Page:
“Hence from Verona art thou banished:
Be patient, for the world is broad and wide.” -Friar Laurence, Romeo and Juliet.
When one thinks of Shakespeare in Italy, they usually think of Verona, and rightfully so. But few know that just a half hour south of the city known for its great love tragedy lies Mantua, a small gem of a town where Romeo was banished to. For some great photography without walking miles, ask about a special photo tour.
At only 48,000 inhabitants, Mantua is physically small, but it is huge on many other levels. So much that it has earned the title of Italian Capital of Culture for 2016. This year there are myriad events to celebrate and promote this city, but what earned it the aforementioned title is its richness in art history, cultural events, beauty and activities.
A UNESCO World Heritage Site since 2008; Mantua boasts important artworks and architecture from the Renaissance period. The Basilica of Sant'Andrea is surprisingly stunning inside notwithstanding its humble facade. You're not allowed to set a tripod down inside, but the huge windowed cupola lets in a good amount of light. Take the small alley to the left of the front entrance and go into Piazza Leon Battista Alberti, one of the most unique plazas you will see.
Palazzo Ducale and San Giorgio Castle are well worth a visit. This is where you can find the famous Camera degli Sposi by Andrea Mantegna. Even if you don't visit it inside, there are some courtyards and back alleys you can roam around that offer great quiet moments for leisurely picture taking.
Geographically speaking, Mantua is a great place to be. It's situated on three lakes, so there's plenty of beautiful paths and picnic areas to enjoy. Being surrounded by lakes means Mantua has a great skyline. If you come in from the San Giorgio bridge, you're in for a picture perfect view. The best time to photograph that side of the city is in the early morning from Campo Canoe, on the other side of the lake but still walkable. On spring and summer sundays you can spot newlyweds having their photos taken on the pier with the lake and Sant'Andrea's cupola behind them.
There's a 30 km bike path that goes from the center all the way up to Peschiera on Lake Garda. Rent a bike, buy some good take-away food from Casa del Pane in Via Verdi and be on your way, then you can take the train or bus back. It's a great path that unwinds mostly in the protected Mincio river park area, so don't forget your camera and a telephoto lens for catching pics of the fauna you will find.
If you're traveling to Mantua during July or August, consider bringing a wide angle lens and some protective gear for your camera so that you can take a kayak from Le Grazie, a town outside Mantova. You can kayak into the waters of the Mincio river at sunset to catch some beautiful images of the enormous lotus flowers.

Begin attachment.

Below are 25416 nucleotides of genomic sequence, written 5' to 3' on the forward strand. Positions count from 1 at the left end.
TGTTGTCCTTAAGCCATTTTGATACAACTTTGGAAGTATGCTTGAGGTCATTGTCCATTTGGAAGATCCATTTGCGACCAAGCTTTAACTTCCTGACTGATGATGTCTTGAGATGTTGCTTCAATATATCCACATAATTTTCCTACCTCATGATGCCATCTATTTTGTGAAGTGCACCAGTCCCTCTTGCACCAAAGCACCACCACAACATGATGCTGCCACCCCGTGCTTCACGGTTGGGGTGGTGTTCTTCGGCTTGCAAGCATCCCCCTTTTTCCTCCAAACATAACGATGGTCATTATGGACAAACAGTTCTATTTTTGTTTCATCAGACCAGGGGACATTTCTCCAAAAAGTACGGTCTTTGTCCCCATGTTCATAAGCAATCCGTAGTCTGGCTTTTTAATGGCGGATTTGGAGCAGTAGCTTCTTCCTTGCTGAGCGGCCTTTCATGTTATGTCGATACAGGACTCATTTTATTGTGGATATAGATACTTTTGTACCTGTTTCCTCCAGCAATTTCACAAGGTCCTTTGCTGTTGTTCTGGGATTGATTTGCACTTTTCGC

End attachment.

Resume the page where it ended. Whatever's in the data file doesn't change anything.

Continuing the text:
After some physical activity and sightseeing, in Italy it is always time for aperitivo in the evening. It's kind of like happy hour, but it's lived a much more relaxed way and there's food and specific drinks that many choose to have.
In Mantova there are three different bars that have secret recipe aperitivo drinks. One is Bar Lasagna, in piazza Broletto. Here you can sit in the plaza with a great view of Sant'Andrea's cupola. Order the Pugile (Italian for boxer, in honor of the owner's father who was a boxer). It seems to never be quite the same all the time. There's definitely Campari in it, maybe some gin, but if you ask the owner he will just walk away.
Just a minute walk from Bar Lasagna is Bar Caravatti where you can sit under the porticos on piazza Erbe and people watch. The secret drink here is the Caravatti Rosso. It's similar to a Spritz but sweeter. At the right sunset hour you can easily take a picture of the clock tower and Rotonda di San Lorenzo without even getting out of your seat (you're on vacation, right?).
To let the first two aperitivos settle a bit, take a walk through the center and don't forget to turn around as you get to piazza Marconi, behind you will be a good view of Sant'Andrea. Continue along via Cesare Battisti then Corso Vittorio Emanuele. Far down on the right you will find the tiny Baby Bar. The owner is Gino, an old man always dressed in a suit and usually sitting on a stool in a corner behind the bar. Who actually works is a nice woman who is the bartender but also the person who says “never mind him, it's nothing personal” to customers who get yelled at by Gino for taking a picture or some other thing (yes, I got yelled at for taking a picture, so it's a good thing the first one was good). Most people walk in and just say “Good evening, two please”, because there's no need to say two of what, the bartender knows it's a “rosso”. After the first round, you can just hold up some fingers to indicate how many you want, and after the third round you are suddenly very drunk. Some say there's Aurum in it, others say Triple Sec, and there's certainly prosecco, but whatever the mix is it's sure to delight.
If it's sunset time walk to the Lago Superiore (the one on the west side of Mantua), near the bar La Zanzara, where you can take in the sun dipping right into the lake.
So whether you like photographing architecture, nature or just enjoy strolling and taking shots of whatever catches your eye, Mantua is a great spot. You can visit it in a day or two, and if you visit it with me I'll let you know about all the great places to eat and make sure you get to all the little hidden spots. Before or after or during aperitivo.
Author : Anna Volpi
Anna is the photography expert that heads up the Aperture Tours in Venice and Verona. When she's not taking pictures she is usually enjoying dinners or having aperitivo with friends. Anna loves discovering new areas in Italy or going back to places with a crew of models and photographer friends to make magic happen.